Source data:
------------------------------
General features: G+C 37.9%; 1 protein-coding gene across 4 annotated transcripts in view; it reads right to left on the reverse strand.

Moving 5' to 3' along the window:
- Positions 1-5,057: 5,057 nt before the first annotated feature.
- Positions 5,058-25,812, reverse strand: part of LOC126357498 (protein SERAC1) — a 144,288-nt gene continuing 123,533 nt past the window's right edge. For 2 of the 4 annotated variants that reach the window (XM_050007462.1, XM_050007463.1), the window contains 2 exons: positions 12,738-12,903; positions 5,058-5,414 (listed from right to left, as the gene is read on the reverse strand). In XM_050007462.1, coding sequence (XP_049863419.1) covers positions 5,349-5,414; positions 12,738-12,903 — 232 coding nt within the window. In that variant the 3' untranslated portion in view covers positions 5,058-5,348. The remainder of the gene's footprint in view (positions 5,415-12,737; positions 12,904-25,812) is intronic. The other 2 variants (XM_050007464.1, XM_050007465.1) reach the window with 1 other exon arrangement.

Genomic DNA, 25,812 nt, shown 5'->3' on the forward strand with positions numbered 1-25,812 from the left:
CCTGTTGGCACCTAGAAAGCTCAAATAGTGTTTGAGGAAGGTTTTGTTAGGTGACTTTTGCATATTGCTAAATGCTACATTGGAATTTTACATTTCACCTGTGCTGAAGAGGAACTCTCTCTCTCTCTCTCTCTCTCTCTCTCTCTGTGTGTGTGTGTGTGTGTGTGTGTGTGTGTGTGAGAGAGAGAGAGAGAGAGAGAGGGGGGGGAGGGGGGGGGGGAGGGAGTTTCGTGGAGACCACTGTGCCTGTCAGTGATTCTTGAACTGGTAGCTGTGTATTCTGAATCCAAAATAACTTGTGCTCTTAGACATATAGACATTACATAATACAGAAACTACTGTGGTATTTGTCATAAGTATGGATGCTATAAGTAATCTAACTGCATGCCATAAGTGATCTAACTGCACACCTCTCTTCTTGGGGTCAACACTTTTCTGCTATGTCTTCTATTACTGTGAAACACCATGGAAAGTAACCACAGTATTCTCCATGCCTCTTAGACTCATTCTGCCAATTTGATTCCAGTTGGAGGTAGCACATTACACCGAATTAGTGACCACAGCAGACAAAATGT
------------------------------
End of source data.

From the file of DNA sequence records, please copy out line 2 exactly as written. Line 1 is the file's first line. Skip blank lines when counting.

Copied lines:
Moving 5' to 3' along the window: